You’re not introverted, you just have problems

Based on Eysenck's personality theory (I didn't make this up) -- click for larger view.

Based on Eysenck’s personality theory (I didn’t make this up) — click for larger view.

I don’t think I took much issue with the idea of a person calling themselves introverted until an infamous comic told me that (as an extrovert) I’m basically a predator trying to steal energy juice and don’t take it personally, it’s just that interaction is expensive and introverts don’t want to spend it on something wasteful. Excuse me, but sorry for annoying you with my friendship.

A few of my introvert-identified friends also took offense to this comic, so it isn’t just obnoxious-extrovert-me who doesn’t get it.

I strongly identified as an introvert when I was young (years 5-19). I had the “running monologue” in my head at all times. I needed copious amounts of alone time to “recharge.” My bedroom door was always closed, and I taught my brother to knock so I could be alone with my books, drawings, and thoughts. Of course, during most of this time I also “hated humans,” suffered severe major depression, and had general anxiety disorder.

Now that I identify as an extrovert, I find that I’m not sure if I love myself or people better. I default to a sense of contentment or even happiness. Alone time is not painful or anything, but no longer all that necessary. Oh and that running monologue goes away when I’m around people.

It has been my belief that I was a “false introvert” and that aligning myself with that personality type was a source of unhappiness for me (or just indicative of my crippled emotional state), and that is why being an extrovert feels more natural and comfortable.

So, for personal reasons, when I meet an unhappy introvert, I suspect that they are not introverted. They just need therapy. Happy introverts (and it seems like they do exist: study 2001) can carry on, this isn’t about you.

Introversion/extroversion is frequently tested on the Eysenck personality questionnaire, which just seems to allow a lot of people to self-select for social anxiety disorder if you ask me.  You’re asked to rate how well you identify with personality statements, which are testing for both introversion/extroversion and emotional stability.

If you’re emotionally stable, you can be on the more sociable/carefree/easygoing side of things, or you can be on the more thoughtful/calm/peaceful side of things. There’s not really a huge difference in the “introversion/extroversion” personality traits, except that extroverts are “more social.”

Non-emotionally stable people are divided into two groups, which seem to be overly-social verging-on-being-a-sociopath for the extroverts (“I would like other people to be afraid of me”) and severe anxiety for the introverts (“I fear for the worst” and “I am very moody”).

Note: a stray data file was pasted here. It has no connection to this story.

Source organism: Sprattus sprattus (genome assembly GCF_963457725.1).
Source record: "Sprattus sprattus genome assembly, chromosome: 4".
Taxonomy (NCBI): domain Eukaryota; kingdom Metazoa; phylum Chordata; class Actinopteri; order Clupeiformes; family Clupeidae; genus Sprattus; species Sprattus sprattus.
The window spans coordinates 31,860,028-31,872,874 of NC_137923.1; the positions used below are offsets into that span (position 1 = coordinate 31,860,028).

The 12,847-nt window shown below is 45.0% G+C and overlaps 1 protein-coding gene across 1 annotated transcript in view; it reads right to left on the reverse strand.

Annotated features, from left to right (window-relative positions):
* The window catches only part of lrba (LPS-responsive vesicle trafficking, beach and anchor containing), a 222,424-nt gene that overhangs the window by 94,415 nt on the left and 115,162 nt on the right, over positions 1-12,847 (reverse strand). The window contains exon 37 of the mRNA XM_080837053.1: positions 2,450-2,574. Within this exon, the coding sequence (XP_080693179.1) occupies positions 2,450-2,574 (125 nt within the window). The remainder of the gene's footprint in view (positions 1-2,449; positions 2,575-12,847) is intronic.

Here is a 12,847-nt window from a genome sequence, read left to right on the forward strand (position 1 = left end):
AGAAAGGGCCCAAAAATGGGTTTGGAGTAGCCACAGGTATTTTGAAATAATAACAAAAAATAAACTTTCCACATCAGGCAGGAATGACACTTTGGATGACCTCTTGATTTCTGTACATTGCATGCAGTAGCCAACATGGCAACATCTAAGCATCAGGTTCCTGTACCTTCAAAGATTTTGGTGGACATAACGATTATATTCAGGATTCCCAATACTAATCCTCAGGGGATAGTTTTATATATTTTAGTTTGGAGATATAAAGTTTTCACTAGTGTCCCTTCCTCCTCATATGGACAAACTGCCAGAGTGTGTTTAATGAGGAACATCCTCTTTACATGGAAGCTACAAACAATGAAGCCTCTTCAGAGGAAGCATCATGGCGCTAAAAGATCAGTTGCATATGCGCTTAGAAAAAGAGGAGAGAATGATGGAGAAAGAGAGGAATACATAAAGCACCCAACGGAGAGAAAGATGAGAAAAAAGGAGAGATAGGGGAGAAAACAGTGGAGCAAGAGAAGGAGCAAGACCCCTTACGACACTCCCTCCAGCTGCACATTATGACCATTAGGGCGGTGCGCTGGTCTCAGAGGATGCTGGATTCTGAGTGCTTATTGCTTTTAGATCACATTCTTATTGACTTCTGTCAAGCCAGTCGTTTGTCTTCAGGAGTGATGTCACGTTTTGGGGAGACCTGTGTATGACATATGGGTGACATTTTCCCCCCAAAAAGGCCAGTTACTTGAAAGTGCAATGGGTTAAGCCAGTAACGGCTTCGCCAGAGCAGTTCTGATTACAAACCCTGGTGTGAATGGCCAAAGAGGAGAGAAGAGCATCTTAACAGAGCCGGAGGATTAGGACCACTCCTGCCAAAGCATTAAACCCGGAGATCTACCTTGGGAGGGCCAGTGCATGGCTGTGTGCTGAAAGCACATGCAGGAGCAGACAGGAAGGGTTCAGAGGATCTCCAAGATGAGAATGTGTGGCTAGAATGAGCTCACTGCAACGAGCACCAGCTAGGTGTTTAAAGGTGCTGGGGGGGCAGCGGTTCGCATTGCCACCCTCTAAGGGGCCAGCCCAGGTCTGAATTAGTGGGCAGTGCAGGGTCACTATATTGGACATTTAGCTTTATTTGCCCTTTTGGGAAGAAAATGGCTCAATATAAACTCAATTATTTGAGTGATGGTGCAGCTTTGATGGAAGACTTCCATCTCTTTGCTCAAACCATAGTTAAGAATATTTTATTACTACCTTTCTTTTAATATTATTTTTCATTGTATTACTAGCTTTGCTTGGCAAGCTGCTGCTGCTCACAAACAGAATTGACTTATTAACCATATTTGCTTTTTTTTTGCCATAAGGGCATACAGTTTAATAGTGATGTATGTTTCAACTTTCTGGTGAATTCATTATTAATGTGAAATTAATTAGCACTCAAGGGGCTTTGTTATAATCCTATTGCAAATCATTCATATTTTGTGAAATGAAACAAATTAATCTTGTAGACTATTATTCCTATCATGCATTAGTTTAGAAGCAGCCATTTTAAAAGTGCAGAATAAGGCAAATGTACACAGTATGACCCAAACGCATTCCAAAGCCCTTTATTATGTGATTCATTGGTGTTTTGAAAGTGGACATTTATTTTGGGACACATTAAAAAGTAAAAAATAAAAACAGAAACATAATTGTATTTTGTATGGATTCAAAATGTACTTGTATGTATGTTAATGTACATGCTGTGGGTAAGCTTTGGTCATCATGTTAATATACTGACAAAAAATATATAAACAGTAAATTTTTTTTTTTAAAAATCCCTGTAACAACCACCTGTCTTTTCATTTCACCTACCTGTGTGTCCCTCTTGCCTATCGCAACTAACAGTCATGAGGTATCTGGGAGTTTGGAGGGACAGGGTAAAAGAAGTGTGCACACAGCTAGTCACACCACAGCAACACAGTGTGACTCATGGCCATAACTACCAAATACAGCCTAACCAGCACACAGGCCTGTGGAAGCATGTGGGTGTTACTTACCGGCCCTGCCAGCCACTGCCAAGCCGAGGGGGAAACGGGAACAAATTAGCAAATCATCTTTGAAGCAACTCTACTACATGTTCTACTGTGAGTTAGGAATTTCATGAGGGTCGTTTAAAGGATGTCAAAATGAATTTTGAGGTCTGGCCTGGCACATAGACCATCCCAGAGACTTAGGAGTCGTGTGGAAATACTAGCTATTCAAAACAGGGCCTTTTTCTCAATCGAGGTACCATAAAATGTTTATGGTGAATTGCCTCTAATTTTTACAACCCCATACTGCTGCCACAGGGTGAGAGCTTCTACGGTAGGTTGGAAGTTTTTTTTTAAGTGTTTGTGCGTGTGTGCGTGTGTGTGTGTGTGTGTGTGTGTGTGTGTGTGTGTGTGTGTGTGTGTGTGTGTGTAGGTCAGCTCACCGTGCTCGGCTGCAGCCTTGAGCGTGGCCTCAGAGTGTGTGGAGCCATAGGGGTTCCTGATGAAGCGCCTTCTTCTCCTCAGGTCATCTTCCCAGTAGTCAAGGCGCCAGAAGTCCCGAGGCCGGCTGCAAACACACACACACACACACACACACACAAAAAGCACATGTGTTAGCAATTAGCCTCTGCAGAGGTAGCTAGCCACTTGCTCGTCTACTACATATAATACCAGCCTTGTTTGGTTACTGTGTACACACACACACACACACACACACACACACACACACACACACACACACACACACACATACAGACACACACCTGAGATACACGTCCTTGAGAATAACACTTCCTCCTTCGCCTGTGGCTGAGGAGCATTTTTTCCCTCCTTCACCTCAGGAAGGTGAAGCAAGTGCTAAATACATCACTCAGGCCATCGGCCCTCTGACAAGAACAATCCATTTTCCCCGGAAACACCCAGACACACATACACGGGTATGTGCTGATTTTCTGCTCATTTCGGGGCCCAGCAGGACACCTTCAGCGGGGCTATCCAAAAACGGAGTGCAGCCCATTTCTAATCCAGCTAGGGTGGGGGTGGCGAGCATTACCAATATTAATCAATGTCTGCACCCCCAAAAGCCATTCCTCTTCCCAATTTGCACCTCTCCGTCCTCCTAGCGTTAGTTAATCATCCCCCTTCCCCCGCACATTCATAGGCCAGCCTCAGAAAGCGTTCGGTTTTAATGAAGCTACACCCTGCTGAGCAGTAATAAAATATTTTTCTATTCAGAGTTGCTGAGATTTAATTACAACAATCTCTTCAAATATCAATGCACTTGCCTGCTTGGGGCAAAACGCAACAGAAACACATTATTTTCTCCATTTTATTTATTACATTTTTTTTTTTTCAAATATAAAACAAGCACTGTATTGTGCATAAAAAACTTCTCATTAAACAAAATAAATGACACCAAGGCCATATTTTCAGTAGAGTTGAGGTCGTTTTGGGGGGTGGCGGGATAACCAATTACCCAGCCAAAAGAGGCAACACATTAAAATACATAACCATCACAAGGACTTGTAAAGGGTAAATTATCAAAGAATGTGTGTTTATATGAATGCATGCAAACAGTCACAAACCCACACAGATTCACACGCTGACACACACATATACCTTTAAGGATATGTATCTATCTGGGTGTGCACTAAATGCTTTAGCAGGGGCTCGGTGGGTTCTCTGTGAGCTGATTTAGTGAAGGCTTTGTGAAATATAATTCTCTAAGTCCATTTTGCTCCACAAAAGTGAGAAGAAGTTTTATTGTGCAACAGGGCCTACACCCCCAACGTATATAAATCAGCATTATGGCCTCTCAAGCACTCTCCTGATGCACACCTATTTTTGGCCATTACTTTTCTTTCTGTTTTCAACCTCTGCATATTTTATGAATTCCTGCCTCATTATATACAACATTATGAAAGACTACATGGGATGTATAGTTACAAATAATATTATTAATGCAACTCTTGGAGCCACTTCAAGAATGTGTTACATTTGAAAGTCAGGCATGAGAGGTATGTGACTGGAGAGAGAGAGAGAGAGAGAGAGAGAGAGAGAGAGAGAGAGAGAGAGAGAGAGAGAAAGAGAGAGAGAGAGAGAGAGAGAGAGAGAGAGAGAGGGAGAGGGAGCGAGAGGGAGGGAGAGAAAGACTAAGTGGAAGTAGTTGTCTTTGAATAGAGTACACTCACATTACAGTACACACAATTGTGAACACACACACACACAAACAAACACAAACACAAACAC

Extroverts, of course, are the strong majority.  So much so that introversion was considered for inclusion in the DSM-5 (Psychology Today 2010). In other words, for a hot minute we were going to call introversion a personality disorder. There’s definitely a trope of “I am an introvert, therefore I have a social disadvantage.” In an extroverted, highly social world, this feeling makes a lot of sense.

However, humans are and always have been social beings. It doesn’t make sense to me why this commonly accepted test focuses so much on sociability. You have to admit that even introverts are decidedly social, suffering when there is a lack of human interaction, otherwise the world would have a lot more hermits.

While I don’t doubt that introversion/extroversion are legitimate ways to describe a personality, the fact that there is not a reliable standard to measure, and that the accepted standards center too much on “being social,” you end up with a strong dividing line in the types of people who consider themselves an introvert. Some focus on their inability to be comfortable in social situations (Eysenck introverts). Others prefer a more nuanced understanding of introversion (focusing on communication and relationships styles, preferences for certain types of activities and ways of relating with the world).

Further muddying the conversation about introvert v. extrovert personality types is the idea that it is a spectrum, and fluid. This of course has to be considered, because most human attributes work this way. Still, what this means is that people can self-define their own style of introversion, and I have seen so many custom definitions that the dichotomy frequently fails to be relevant.